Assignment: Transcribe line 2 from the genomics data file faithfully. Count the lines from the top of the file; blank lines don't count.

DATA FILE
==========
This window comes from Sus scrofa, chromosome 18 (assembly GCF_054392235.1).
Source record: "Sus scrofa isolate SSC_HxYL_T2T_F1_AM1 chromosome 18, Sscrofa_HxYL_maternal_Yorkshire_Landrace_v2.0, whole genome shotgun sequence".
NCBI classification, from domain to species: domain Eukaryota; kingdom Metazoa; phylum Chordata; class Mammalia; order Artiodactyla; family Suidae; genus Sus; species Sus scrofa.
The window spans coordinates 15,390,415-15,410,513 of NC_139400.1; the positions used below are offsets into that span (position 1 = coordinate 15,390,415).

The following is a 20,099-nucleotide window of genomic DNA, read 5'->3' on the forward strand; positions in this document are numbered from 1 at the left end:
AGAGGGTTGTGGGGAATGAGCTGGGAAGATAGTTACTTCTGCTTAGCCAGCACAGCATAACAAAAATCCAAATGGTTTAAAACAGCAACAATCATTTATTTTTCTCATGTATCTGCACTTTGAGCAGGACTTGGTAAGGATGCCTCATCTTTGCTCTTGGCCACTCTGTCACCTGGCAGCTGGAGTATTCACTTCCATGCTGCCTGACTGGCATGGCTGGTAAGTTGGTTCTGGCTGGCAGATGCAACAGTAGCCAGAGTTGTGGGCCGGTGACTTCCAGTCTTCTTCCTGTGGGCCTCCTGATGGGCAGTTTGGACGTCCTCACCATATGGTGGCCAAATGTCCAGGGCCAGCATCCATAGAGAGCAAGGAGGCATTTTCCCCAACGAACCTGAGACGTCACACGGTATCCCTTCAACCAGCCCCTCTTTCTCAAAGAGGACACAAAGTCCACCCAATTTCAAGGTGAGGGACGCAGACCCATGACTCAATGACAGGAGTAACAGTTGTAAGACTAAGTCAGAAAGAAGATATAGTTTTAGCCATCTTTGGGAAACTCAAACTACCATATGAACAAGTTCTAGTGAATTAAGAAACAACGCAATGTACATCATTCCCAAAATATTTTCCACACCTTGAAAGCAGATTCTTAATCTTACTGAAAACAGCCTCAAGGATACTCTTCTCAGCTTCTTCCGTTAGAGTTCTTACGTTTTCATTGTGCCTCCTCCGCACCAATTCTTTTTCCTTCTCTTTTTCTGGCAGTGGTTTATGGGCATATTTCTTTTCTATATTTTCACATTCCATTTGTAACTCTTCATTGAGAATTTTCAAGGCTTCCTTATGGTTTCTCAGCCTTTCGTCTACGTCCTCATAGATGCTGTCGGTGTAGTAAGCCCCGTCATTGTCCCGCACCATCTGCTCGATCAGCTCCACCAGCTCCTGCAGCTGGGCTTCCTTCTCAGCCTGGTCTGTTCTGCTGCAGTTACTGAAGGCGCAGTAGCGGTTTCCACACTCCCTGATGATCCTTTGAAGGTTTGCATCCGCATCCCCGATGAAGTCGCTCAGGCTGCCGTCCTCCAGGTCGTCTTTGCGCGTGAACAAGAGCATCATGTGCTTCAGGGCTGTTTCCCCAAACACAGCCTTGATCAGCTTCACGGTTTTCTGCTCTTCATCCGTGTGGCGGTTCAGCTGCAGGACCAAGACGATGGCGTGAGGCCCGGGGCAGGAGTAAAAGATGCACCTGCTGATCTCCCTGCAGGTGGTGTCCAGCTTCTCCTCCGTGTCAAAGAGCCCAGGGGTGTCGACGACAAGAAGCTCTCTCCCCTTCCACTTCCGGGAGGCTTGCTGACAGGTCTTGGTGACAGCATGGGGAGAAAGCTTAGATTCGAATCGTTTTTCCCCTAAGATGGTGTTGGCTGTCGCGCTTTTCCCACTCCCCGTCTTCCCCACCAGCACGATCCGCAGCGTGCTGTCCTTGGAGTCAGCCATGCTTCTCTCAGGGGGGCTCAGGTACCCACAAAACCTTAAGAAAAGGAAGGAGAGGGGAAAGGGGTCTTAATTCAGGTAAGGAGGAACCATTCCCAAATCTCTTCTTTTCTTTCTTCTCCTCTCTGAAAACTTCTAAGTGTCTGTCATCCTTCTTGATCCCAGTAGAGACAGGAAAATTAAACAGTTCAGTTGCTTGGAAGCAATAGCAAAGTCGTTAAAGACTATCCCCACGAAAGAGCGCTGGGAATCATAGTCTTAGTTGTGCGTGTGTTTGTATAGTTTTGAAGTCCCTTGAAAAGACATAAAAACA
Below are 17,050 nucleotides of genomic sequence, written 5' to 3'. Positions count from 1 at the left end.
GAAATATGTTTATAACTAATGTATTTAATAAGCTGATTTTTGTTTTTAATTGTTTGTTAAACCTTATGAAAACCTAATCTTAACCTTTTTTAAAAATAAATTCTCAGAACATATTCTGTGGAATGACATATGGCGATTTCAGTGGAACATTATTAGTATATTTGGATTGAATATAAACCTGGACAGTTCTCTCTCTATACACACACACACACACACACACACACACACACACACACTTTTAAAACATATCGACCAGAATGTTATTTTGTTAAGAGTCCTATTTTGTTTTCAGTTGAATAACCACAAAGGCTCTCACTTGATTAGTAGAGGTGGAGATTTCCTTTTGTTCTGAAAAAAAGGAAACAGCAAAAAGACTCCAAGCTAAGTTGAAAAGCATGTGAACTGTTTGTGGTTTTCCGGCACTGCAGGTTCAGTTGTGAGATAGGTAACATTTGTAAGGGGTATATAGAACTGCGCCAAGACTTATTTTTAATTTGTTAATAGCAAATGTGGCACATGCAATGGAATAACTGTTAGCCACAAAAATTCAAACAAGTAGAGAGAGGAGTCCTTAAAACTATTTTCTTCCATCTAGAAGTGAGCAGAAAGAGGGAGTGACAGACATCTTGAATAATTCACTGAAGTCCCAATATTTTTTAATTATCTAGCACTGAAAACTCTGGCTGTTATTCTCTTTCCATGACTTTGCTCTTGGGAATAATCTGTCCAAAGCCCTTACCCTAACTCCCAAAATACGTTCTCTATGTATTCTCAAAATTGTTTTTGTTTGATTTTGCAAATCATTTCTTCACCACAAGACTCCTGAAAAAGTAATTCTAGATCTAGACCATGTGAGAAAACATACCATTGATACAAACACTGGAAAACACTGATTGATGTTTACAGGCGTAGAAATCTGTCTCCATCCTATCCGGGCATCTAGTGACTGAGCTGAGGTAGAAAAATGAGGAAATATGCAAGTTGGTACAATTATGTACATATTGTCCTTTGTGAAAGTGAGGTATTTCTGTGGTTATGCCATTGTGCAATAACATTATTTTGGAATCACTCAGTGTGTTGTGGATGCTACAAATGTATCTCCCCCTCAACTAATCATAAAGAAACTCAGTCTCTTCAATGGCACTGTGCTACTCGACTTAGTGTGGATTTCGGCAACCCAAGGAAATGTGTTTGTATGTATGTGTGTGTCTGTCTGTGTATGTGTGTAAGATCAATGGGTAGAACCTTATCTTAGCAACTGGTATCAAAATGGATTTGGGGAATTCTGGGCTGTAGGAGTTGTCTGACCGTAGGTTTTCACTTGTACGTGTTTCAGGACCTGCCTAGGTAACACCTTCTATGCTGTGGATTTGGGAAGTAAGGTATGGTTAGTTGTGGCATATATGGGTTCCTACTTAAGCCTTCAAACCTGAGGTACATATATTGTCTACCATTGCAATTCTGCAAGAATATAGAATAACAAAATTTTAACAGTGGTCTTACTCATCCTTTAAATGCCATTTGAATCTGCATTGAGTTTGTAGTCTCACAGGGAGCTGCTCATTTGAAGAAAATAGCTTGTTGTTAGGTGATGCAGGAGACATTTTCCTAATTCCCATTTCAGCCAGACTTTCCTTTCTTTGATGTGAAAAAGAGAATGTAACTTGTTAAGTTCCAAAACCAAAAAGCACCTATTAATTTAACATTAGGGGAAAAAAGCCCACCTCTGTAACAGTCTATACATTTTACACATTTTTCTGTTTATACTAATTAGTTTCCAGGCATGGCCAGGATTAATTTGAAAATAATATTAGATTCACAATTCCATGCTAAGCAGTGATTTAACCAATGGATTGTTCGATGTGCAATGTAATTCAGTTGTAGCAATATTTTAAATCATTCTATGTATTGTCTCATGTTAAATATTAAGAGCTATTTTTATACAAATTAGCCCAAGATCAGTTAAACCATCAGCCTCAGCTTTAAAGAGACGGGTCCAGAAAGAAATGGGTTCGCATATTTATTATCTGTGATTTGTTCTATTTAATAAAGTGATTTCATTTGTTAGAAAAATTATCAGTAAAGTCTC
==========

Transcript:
Source record: "Sus scrofa isolate SSC_HxYL_T2T_F1_AM1 chromosome 18, Sscrofa_HxYL_maternal_Yorkshire_Landrace_v2.0, whole genome shotgun sequence".